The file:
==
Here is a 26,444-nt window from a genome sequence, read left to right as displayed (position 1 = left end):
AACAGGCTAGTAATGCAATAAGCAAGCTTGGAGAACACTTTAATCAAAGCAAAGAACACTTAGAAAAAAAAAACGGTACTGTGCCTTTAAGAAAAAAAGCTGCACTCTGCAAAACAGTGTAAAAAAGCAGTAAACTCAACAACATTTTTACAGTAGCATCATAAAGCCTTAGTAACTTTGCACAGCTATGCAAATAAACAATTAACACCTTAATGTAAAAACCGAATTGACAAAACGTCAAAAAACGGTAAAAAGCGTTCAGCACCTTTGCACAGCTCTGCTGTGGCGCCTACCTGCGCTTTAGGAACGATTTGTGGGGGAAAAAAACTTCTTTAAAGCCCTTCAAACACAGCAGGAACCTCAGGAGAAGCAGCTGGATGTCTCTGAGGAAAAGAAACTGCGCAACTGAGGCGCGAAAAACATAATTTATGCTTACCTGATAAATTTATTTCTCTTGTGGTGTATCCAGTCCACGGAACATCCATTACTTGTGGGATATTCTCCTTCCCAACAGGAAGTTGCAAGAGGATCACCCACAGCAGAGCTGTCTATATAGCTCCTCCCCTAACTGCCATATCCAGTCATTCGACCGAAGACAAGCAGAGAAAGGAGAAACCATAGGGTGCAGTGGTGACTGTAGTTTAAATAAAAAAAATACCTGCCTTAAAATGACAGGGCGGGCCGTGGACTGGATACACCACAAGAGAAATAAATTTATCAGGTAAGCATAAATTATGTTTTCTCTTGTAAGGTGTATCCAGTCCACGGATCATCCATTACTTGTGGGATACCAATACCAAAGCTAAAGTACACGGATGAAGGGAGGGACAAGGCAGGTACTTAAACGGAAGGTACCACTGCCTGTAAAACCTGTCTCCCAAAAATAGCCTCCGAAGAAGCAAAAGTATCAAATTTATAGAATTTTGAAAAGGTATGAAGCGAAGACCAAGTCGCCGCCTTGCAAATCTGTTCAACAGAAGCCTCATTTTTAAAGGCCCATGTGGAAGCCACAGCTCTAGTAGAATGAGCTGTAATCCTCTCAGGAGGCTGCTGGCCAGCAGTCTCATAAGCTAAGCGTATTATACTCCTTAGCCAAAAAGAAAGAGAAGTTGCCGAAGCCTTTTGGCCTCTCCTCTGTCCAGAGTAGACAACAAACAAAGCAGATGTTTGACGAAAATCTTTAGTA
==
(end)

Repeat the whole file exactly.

Here is a 26,444-nt window from a genome sequence, read left to right as displayed (position 1 = left end):
AACAGGCTAGTAATGCAATAAGCAAGCTTGGAGAACACTTTAATCAAAGCAAAGAACACTTAGAAAAAAAAAACGGTACTGTGCCTTTAAGAAAAAAAGCTGCACTCTGCAAAACAGTGTAAAAAAGCAGTAAACTCAACAACATTTTTACAGTAGCATCATAAAGCCTTAGTAACTTTGCACAGCTATGCAAATAAACAATTAACACCTTAATGTAAAAACCGAATTGACAAAACGTCAAAAAACGGTAAAAAGCGTTCAGCACCTTTGCACAGCTCTGCTGTGGCGCCTACCTGCGCTTTAGGAACGATTTGTGGGGGAAAAAAACTTCTTTAAAGCCCTTCAAACACAGCAGGAACCTCAGGAGAAGCAGCTGGATGTCTCTGAGGAAAAGAAACTGCGCAACTGAGGCGCGAAAAACATAATTTATGCTTACCTGATAAATTTATTTCTCTTGTGGTGTATCCAGTCCACGGAACATCCATTACTTGTGGGATATTCTCCTTCCCAACAGGAAGTTGCAAGAGGATCACCCACAGCAGAGCTGTCTATATAGCTCCTCCCCTAACTGCCATATCCAGTCATTCGACCGAAGACAAGCAGAGAAAGGAGAAACCATAGGGTGCAGTGGTGACTGTAGTTTAAATAAAAAAAATACCTGCCTTAAAATGACAGGGCGGGCCGTGGACTGGATACACCACAAGAGAAATAAATTTATCAGGTAAGCATAAATTATGTTTTCTCTTGTAAGGTGTATCCAGTCCACGGATCATCCATTACTTGTGGGATACCAATACCAAAGCTAAAGTACACGGATGAAGGGAGGGACAAGGCAGGTACTTAAACGGAAGGTACCACTGCCTGTAAAACCTGTCTCCCAAAAATAGCCTCCGAAGAAGCAAAAGTATCAAATTTATAGAATTTTGAAAAGGTATGAAGCGAAGACCAAGTCGCCGCCTTGCAAATCTGTTCAACAGAAGCCTCATTTTTAAAGGCCCATGTGGAAGCCACAGCTCTAGTAGAATGAGCTGTAATCCTCTCAGGAGGCTGCTGGCCAGCAGTCTCATAAGCTAAGCGTATTATACTCCTTAGCCAAAAAGAAAGAGAAGTTGCCGAAGCCTTTTGGCCTCTCCTCTGTCCAGAGTAGACAACAAACAAAGCAGATGTTTGACGAAAATCTTTAGTA